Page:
by Jacob G. Hornberger
March 30, 2017
On March 21 — 9 days ago — I published an article entitled “Prepare Now for Blowback,” in which I pointed out what would seem to be obvious to any reasonable person after some 27 continuous years of U.S. interventionism in the Middle East and 16 continuous years of interventionism in Afghanistan: that some people who sympathize with the people who the U.S. government is killing, bombing, and destroying are going to retaliate with terrorist attacks. It’s just a fact of interventionist life.
I suggested that people should ponder the blowback from U.S foreign policy now, when things are relatively calm, because when another big retaliatory terrorist attack occurs here in the United States, rational thinking is going to be in short supply. That’s when U.S. officials will be exclaiming about how the terrorists (or the Muslims) hate us for our freedom and values and will be completely ignoring the role that U.S. interventionism plays in producing the deep anger and hatred that motivates acts of anti-American revenge.
Back on December 1, 2016, I published an article entitled, “OSU’s Foreign Policy Blowback,” in which I commented on how large crowds of people on sidewalks in Las Vegas were an inviting target for a terrorist vehicle attack. I wrote: “There was nothing local authorities in Las Vegas could do to prevent a car going at top speed from plowing into the throng of people on some sidewalk on the strip.”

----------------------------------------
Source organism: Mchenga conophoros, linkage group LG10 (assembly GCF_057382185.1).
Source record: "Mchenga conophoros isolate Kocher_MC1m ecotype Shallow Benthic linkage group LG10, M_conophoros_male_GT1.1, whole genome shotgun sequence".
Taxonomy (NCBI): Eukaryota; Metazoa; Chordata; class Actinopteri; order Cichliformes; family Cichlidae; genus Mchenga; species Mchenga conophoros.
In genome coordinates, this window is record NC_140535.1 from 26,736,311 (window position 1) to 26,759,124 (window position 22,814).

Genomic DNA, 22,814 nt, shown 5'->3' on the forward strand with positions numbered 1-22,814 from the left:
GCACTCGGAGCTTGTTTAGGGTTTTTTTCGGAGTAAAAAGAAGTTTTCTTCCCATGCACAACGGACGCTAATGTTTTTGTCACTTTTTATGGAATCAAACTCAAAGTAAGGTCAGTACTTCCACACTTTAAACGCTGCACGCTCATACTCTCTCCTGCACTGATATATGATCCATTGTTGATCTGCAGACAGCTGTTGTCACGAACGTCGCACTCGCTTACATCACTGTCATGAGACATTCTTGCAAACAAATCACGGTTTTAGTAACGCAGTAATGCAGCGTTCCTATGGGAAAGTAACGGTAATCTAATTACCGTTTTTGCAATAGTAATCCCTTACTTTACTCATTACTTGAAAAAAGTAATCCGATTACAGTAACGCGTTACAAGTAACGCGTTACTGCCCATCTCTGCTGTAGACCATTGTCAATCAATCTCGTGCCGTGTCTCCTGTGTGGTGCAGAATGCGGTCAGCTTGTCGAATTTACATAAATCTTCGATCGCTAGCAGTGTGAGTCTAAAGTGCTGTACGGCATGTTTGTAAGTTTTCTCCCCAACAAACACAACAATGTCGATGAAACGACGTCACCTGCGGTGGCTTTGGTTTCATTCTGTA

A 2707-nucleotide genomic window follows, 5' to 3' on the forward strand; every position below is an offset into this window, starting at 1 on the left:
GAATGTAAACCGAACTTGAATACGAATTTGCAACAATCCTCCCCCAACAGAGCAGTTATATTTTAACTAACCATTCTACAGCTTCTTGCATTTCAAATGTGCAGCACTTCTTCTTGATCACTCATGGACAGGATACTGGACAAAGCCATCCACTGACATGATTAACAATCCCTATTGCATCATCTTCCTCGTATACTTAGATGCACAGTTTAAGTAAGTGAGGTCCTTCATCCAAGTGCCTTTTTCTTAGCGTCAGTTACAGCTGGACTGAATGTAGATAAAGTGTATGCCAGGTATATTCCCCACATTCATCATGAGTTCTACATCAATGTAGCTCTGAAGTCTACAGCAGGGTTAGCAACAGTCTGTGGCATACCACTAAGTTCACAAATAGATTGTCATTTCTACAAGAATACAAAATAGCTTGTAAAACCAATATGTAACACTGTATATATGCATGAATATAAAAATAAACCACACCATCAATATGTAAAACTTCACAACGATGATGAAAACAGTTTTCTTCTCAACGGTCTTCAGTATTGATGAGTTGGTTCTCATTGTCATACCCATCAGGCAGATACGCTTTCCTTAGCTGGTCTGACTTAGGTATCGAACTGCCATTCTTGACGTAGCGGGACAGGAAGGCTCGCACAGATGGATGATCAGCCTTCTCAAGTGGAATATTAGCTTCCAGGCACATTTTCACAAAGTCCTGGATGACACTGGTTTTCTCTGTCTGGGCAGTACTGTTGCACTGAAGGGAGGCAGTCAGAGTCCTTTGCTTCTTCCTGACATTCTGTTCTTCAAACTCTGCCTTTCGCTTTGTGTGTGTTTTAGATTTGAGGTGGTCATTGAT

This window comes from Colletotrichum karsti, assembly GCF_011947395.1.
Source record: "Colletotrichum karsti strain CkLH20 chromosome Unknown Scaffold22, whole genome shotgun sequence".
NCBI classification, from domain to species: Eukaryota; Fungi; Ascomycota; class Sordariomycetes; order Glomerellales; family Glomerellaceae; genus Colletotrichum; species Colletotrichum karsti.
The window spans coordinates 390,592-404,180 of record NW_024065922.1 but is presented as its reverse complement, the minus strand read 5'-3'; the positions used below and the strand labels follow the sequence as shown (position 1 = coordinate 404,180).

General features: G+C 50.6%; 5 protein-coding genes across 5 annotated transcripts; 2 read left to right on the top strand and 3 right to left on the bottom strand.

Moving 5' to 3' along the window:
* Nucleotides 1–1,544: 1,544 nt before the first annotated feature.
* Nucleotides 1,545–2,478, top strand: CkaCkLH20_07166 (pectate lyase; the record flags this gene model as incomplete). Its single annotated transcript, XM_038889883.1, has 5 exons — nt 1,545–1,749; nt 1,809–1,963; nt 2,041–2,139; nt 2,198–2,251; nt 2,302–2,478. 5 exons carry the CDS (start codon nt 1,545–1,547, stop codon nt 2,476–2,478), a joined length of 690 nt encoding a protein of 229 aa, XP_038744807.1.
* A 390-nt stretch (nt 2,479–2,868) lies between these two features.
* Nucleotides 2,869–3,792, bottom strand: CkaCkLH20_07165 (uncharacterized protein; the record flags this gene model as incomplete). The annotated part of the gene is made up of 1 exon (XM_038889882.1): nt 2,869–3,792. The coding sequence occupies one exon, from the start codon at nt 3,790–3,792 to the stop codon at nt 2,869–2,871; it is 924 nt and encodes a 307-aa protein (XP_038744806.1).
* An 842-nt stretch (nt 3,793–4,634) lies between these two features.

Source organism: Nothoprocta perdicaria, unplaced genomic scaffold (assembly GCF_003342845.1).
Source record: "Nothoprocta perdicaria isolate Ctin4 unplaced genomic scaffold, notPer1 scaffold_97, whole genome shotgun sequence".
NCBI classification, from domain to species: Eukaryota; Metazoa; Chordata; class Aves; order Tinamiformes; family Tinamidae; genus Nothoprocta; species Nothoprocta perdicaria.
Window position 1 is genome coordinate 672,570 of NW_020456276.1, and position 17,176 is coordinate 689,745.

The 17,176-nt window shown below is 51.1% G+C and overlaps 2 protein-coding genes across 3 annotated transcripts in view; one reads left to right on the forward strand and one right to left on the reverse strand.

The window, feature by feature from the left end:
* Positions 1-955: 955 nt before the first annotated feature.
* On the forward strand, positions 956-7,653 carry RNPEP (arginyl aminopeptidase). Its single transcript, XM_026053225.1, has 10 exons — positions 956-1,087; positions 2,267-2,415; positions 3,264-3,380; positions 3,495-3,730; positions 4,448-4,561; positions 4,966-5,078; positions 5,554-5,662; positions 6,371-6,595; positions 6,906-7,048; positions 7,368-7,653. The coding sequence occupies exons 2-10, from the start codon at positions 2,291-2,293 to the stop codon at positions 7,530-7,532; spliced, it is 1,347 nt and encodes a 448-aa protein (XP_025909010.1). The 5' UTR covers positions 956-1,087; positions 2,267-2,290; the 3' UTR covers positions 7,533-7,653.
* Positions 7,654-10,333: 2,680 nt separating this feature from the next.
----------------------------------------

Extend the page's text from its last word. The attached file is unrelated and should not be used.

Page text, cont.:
A couple of weeks later, on December 19, 2016, a terrorist intentionally drove a giant truck into a crowded market in Berlin with the intent to kill as many people as possible. He succeeded in killing 12.
Then, last week, two days after I published my March 21 article, a terrorist struck in London by intentionally driving a sport utility vehicle into pedestrians on Westminster Bridge, killing four and injuring dozens more.
No, I am not some sort of Nostradamus or psychic who is able to predict the future. It’s just a matter of logic and common sense. When a government goes abroad and kills, maims, bombs, assassinates, and destroys individuals, wedding parties, families and homes, businesses, and properties, there are likely to be some people who get angry about that.
Of course, from the standpoint of the U.S. government, the ideal is that foreign citizens passively and submissively accept their death and and destruction as simply their plight in life.
But that ideal is not reality. The fact is that people tend to get angry when a foreign regime invades their lands and kills, maims, bombs, and destroys people, businesses, and country, and some of them inevitably decide to retaliate.